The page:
On Tuesday, Facebook announced the launch of a new platform that will enable independent writers to connect with their audiences through websites and email newsletters. In the coming months, the platform will be available in the United States.
The platform would initially be available via a collaboration with a small subset of independent authors, according to Facebook. Writers will be able to make money using a variety of resources, as expected.
“The independent creator space is growing. We fully support the work that others are doing and want to ensure that we can provide additional avenues for growth and monetisation as well. We’re just beginning this work and look forward to collaborating with creators of all kinds to build products and features that can have a meaningful impact in sustaining their work”, Facebook said in a post.
Facebook will provide a free and self-publishing tool to build websites and email newsletters with the new platform. It will also work with Facebook Pages and enable users to post content in various multimedia formats, including live videos, articles, and images. Writers would be able to build Facebook Groups and developing their audience.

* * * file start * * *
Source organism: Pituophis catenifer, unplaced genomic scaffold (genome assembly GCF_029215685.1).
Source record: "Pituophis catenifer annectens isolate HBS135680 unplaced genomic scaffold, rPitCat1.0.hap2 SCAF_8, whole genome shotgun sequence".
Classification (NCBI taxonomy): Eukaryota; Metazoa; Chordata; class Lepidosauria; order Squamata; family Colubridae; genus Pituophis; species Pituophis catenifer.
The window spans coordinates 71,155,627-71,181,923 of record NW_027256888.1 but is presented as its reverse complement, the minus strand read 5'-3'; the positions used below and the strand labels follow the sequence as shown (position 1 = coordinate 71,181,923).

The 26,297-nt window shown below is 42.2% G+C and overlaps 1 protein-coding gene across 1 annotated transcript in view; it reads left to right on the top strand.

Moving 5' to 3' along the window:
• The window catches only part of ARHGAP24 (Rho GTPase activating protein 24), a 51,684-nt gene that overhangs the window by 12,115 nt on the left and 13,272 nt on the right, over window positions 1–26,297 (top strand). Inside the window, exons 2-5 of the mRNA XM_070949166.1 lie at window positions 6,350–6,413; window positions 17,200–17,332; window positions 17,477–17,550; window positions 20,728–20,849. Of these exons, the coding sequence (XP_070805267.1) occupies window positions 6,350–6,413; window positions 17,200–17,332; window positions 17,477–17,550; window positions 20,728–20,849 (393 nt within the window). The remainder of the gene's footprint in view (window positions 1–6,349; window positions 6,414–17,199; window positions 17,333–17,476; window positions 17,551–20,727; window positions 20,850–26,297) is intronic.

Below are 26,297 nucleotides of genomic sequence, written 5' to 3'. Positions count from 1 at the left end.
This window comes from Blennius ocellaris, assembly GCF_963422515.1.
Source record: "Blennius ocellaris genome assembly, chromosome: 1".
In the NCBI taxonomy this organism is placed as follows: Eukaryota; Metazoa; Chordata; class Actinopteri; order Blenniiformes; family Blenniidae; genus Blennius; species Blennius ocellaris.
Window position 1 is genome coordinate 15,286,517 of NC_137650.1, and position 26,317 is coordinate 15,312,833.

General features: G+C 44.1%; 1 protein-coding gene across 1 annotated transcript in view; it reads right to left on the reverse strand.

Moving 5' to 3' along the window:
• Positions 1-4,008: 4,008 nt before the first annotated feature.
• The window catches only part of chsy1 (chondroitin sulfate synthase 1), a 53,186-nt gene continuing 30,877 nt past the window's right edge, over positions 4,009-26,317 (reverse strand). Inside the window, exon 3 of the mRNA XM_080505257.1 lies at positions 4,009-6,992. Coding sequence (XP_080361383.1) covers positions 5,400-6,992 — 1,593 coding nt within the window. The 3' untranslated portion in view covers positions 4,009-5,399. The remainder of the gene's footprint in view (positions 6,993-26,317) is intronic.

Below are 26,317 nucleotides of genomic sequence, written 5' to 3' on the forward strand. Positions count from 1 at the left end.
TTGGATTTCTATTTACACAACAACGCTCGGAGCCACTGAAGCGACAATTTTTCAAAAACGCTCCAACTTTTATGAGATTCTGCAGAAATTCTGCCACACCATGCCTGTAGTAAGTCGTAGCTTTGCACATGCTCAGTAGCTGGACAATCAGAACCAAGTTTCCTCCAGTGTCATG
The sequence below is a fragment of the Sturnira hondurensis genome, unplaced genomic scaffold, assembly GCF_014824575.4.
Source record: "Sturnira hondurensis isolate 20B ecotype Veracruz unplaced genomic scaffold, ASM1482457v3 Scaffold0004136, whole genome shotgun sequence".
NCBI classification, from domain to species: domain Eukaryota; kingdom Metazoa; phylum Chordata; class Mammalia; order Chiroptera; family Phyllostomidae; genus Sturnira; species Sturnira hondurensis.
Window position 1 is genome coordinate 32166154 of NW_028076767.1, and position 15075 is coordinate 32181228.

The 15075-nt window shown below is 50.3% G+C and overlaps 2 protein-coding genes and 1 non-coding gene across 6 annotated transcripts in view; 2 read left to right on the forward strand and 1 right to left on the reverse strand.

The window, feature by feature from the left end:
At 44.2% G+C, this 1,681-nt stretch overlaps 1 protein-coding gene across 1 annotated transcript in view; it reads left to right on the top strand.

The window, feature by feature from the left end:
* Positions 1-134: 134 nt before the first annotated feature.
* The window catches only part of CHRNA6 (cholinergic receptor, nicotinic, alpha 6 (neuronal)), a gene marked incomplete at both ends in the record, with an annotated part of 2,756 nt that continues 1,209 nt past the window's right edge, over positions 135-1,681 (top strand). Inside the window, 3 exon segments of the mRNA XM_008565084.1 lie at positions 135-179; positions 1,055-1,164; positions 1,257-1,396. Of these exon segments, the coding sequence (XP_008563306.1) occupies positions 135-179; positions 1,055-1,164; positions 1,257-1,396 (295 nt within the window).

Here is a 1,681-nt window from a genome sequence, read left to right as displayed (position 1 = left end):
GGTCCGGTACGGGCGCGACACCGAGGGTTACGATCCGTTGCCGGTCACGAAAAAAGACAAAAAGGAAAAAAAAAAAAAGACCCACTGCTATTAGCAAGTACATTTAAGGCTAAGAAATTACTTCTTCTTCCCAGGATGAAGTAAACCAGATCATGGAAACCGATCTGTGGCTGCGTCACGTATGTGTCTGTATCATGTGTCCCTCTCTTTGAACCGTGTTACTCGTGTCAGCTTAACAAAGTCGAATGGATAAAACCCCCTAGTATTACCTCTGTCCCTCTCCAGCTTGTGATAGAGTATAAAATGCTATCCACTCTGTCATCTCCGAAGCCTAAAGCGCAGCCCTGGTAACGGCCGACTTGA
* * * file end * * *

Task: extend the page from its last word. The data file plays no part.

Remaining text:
Facebook will also provide tools to assist readers in discovering new content and writers. Monetisation tools, insights to review content output, and accelerator services to assist creators are among the other features.
The newsletter space is gaining traction in the digital space, according to The Verge. Substack, for example, is a popular newsletter site with numerous independent writers.
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Apart from Facebook, Twitter is now attempting to penetrate the newsletter market. Twitter purchased the popular newsletter firm Revue in January of this year. Last month, the company announced that content creators would soon be able to share longer-format content through Revue.
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Twitter had previously stated that the fee for the paid edition of the app would be reduced to 5%. Writers and publishers can submit newsletters to up to 50 people for free using Revue’s free edition. They were able to send to a greater number of subscribers using the paid model.